New home sales jumped 6.7% in May to a 689,000 annualized pace, the strongest since November of last year. Nearly all of that increase was due to sales in the South, the largest market for builders. Both supplies and sales of new and existing homes are trailing results from one year ago. Tight inventories, especially for entry-level properties, rising interest rates and escalating home prices have all contributed to the weakness.
The median price of a new home was $313,000, down 3.2% from a year ago. The drop in price was mostly due to the regional composition of gains - heavily in the less-expensive South - not weakness in demand. In fact, the National Association of Home Builders complains that rising materials costs, include lumber tariffs, have added $9,000 on average to the cost of building a new home. Confidence among builders deteriorated a bit in June as they continue to struggle to move downscale to build more affordable homes for first-time buyers in an escalating cost environment. Labor is almost nonexistent in some markets so wages are finally picking up for construction workers.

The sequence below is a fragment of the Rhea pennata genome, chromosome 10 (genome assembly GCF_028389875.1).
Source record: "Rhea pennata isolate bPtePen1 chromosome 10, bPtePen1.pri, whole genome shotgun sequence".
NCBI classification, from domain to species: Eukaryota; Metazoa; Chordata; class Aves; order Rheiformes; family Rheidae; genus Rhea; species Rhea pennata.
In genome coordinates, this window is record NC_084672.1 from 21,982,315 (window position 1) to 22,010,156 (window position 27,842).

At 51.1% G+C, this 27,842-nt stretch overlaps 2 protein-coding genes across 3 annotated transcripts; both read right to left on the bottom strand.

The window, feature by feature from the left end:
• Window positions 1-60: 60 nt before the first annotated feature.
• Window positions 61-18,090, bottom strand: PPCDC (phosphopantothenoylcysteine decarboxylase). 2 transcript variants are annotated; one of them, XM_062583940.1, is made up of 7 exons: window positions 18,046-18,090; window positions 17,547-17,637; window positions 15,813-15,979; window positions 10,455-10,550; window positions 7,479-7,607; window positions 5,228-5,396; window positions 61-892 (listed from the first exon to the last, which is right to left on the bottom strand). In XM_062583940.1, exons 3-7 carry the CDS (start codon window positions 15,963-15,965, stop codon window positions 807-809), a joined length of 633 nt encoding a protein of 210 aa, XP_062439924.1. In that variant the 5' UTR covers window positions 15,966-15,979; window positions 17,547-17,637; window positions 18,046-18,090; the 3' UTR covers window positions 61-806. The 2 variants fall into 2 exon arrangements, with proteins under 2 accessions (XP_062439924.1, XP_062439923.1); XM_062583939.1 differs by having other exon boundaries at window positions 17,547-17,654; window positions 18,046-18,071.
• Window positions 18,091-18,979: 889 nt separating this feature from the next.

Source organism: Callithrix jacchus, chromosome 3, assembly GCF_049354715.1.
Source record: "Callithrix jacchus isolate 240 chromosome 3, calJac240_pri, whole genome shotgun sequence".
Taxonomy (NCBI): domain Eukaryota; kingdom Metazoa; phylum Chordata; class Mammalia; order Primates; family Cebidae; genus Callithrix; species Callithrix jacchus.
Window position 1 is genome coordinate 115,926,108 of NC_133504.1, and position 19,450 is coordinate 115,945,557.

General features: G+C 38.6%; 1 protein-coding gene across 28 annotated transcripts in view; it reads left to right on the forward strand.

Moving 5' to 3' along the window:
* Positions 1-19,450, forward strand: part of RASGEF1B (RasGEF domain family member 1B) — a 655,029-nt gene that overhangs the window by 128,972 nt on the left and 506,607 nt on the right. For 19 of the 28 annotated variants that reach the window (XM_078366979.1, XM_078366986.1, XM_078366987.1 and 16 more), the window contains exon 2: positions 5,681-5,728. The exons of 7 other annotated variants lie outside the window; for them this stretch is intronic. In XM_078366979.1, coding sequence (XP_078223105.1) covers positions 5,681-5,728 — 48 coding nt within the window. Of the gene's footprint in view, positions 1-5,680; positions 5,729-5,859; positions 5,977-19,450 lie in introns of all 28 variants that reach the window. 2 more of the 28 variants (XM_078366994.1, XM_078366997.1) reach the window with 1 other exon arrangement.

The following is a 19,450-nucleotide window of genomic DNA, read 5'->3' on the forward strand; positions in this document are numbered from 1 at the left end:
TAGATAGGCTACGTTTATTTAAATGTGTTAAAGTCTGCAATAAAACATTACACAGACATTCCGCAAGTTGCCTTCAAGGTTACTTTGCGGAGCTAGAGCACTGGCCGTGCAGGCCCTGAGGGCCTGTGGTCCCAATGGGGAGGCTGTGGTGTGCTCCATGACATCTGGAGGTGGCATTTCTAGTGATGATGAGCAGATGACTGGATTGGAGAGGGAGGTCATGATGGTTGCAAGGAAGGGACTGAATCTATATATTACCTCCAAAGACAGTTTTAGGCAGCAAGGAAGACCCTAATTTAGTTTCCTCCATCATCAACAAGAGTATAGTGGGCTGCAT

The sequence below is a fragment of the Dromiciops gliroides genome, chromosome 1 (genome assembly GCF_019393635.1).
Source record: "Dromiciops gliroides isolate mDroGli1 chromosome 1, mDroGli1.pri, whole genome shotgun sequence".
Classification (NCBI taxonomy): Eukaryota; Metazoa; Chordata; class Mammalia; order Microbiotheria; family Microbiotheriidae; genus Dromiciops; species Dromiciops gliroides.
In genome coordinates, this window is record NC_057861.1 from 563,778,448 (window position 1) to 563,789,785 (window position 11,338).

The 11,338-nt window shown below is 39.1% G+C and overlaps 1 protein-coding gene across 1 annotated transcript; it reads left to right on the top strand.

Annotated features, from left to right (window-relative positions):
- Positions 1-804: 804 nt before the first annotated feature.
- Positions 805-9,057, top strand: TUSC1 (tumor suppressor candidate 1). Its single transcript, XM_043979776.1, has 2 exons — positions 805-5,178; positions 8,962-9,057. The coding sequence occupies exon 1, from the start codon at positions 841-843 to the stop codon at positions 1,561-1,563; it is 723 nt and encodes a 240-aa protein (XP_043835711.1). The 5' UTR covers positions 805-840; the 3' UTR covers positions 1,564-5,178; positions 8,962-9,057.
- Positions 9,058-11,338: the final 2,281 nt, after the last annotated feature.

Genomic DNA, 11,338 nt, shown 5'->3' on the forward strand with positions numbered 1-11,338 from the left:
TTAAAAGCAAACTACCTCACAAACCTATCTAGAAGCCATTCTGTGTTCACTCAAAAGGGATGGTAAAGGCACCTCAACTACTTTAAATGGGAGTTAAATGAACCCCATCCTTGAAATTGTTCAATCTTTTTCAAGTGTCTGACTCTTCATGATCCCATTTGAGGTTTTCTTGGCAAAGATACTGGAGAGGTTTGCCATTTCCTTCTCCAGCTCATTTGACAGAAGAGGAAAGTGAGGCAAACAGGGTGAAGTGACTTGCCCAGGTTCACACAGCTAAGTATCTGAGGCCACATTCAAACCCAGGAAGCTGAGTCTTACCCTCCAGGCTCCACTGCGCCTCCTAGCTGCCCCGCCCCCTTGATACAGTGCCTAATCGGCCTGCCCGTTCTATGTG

Mortgage behemoths Fannie Mae and Freddie Mac have tried to help by lowering the down payment required for first-time buyers. Income limits on loans with low down payments have also been lifted. In a market without much supply, there is a real risk that those shifts do more to bolster prices than ownership rates.
Any gain in home sales, given the pent-up demand still in the market, is welcome news. There are real concerns, however, that tight inventories and lack of entry-level products will push up home prices too rapidly. The recent slump in total sales from one year ago is worrisome because the housing market tends to be the first sector to peak before a recession. The good news is that sales can peak well over a year before a recession hits.
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